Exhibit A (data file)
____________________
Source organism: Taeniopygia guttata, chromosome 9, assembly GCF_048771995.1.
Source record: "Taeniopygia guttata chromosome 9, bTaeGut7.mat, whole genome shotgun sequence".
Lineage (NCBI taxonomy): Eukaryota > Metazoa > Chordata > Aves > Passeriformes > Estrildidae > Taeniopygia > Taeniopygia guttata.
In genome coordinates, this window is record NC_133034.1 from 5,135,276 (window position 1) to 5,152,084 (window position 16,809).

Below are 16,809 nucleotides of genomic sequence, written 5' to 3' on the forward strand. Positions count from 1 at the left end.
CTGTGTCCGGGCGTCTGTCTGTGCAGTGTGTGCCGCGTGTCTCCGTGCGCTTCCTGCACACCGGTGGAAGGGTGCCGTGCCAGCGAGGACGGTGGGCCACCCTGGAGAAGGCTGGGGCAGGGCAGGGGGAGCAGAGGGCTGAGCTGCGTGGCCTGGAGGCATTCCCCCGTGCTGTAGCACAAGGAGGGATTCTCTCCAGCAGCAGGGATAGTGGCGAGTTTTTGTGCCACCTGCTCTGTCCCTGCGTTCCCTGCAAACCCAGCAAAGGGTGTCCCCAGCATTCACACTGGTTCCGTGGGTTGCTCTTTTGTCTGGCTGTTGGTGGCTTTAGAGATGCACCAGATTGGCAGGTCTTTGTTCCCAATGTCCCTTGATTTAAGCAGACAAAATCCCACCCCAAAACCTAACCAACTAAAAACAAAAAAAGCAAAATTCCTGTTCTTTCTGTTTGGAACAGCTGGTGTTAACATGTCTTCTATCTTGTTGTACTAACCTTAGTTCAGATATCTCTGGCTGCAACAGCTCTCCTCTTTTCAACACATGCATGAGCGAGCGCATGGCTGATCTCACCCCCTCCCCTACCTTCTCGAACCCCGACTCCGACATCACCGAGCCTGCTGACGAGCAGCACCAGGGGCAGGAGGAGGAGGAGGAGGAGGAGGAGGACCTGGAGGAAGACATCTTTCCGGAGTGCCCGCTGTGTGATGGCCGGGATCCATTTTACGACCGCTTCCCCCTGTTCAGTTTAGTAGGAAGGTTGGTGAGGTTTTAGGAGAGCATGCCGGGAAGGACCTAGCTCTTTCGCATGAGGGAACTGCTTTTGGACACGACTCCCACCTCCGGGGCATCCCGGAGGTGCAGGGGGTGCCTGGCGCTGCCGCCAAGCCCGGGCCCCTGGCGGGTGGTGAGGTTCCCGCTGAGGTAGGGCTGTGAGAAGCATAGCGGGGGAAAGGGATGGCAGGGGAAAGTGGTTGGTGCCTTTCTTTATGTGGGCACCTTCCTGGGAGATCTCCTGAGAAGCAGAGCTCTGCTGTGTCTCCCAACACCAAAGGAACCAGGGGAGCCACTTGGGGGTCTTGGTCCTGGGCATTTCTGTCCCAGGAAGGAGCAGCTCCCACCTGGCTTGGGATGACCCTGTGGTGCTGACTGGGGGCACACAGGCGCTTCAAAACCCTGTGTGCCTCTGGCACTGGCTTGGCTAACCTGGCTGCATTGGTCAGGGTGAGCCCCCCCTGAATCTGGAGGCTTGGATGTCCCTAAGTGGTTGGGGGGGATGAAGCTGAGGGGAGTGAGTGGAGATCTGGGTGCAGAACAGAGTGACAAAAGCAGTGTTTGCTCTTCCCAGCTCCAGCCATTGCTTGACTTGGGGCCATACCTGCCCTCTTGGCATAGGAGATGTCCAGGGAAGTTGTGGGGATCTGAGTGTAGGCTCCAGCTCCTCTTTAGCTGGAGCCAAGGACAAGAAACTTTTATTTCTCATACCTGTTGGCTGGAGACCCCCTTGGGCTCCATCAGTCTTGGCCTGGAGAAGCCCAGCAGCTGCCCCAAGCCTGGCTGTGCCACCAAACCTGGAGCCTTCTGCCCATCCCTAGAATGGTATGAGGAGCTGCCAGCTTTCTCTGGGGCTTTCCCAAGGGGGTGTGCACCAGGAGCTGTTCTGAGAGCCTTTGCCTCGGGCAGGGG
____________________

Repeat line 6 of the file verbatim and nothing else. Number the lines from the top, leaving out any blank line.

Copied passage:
CTGTGTCCGGGCGTCTGTCTGTGCAGTGTGTGCCGCGTGTCTCCGTGCGCTTCCTGCACACCGGTGGAAGGGTGCCGTGCCAGCGAGGACGGTGGGCCACCCTGGAGAAGGCTGGGGCAGGGCAGGGGGAGCAGAGGGCTGAGCTGCGTGGCCTGGAGGCATTCCCCCGTGCTGTAGCACAAGGAGGGATTCTCTCCAGCAGCAGGGATAGTGGCGAGTTTTTGTGCCACCTGCTCTGTCCCTGCGTTCCCTGCAAACCCAGCAAAGGGTGTCCCCAGCATTCACACTGGTTCCGTGGGTTGCTCTTTTGTCTGGCTGTTGGTGGCTTTAGAGATGCACCAGATTGGCAGGTCTTTGTTCCCAATGTCCCTTGATTTAAGCAGACAAAATCCCACCCCAAAACCTAACCAACTAAAAACAAAAAAAGCAAAATTCCTGTTCTTTCTGTTTGGAACAGCTGGTGTTAACATGTCTTCTATCTTGTTGTACTAACCTTAGTTCAGATATCTCTGGCTGCAACAGCTCTCCTCTTTTCAACACATGCATGAGCGAGCGCATGGCTGATCTCACCCCCTCCCCTACCTTCTCGAACCCCGACTCCGACATCACCGAGCCTGCTGACGAGCAGCACCAGGGGCAGGAGGAGGAGGAGGAGGAGGAGGAGGACCTGGAGGAAGACATCTTTCCGGAGTGCCCGCTGTGTGATGGCCGGGATCCATTTTACGACCGCTTCCCCCTGTTCAGTTTAGTAGGAAGGTTGGTGAGGTTTTAGGAGAGCATGCCGGGAAGGACCTAGCTCTTTCGCATGAGGGAACTGCTTTTGGACACGACTCCCACCTCCGGGGCATCCCGGAGGTGCAGGGGGTGCCTGGCGCTGCCGCCAAGCCCGGGCCCCTGGCGGGTGGTGAGGTTCCCGCTGAGGTAGGGCTGTGAGAAGCATAGCGGGGGAAAGGGATGGCAGGGGAAAGTGGTTGGTGCCTTTCTTTATGTGGGCACCTTCCTGGGAGATCTCCTGAGAAGCAGAGCTCTGCTGTGTCTCCCAACACCAAAGGAACCAGGGGAGCCACTTGGGGGTCTTGGTCCTGGGCATTTCTGTCCCAGGAAGGAGCAGCTCCCACCTGGCTTGGGATGACCCTGTGGTGCTGACTGGGGGCACACAGGCGCTTCAAAACCCTGTGTGCCTCTGGCACTGGCTTGGCTAACCTGGCTGCATTGGTCAGGGTGAGCCCCCCCTGAATCTGGAGGCTTGGATGTCCCTAAGTGGTTGGGGGGGATGAAGCTGAGGGGAGTGAGTGGAGATCTGGGTGCAGAACAGAGTGACAAAAGCAGTGTTTGCTCTTCCCAGCTCCAGCCATTGCTTGACTTGGGGCCATACCTGCCCTCTTGGCATAGGAGATGTCCAGGGAAGTTGTGGGGATCTGAGTGTAGGCTCCAGCTCCTCTTTAGCTGGAGCCAAGGACAAGAAACTTTTATTTCTCATACCTGTTGGCTGGAGACCCCCTTGGGCTCCATCAGTCTTGGCCTGGAGAAGCCCAGCAGCTGCCCCAAGCCTGGCTGTGCCACCAAACCTGGAGCCTTCTGCCCATCCCTAGAATGGTATGAGGAGCTGCCAGCTTTCTCTGGGGCTTTCCCAAGGGGGTGTGCACCAGGAGCTGTTCTGAGAGCCTTTGCCTCGGGCAGGGG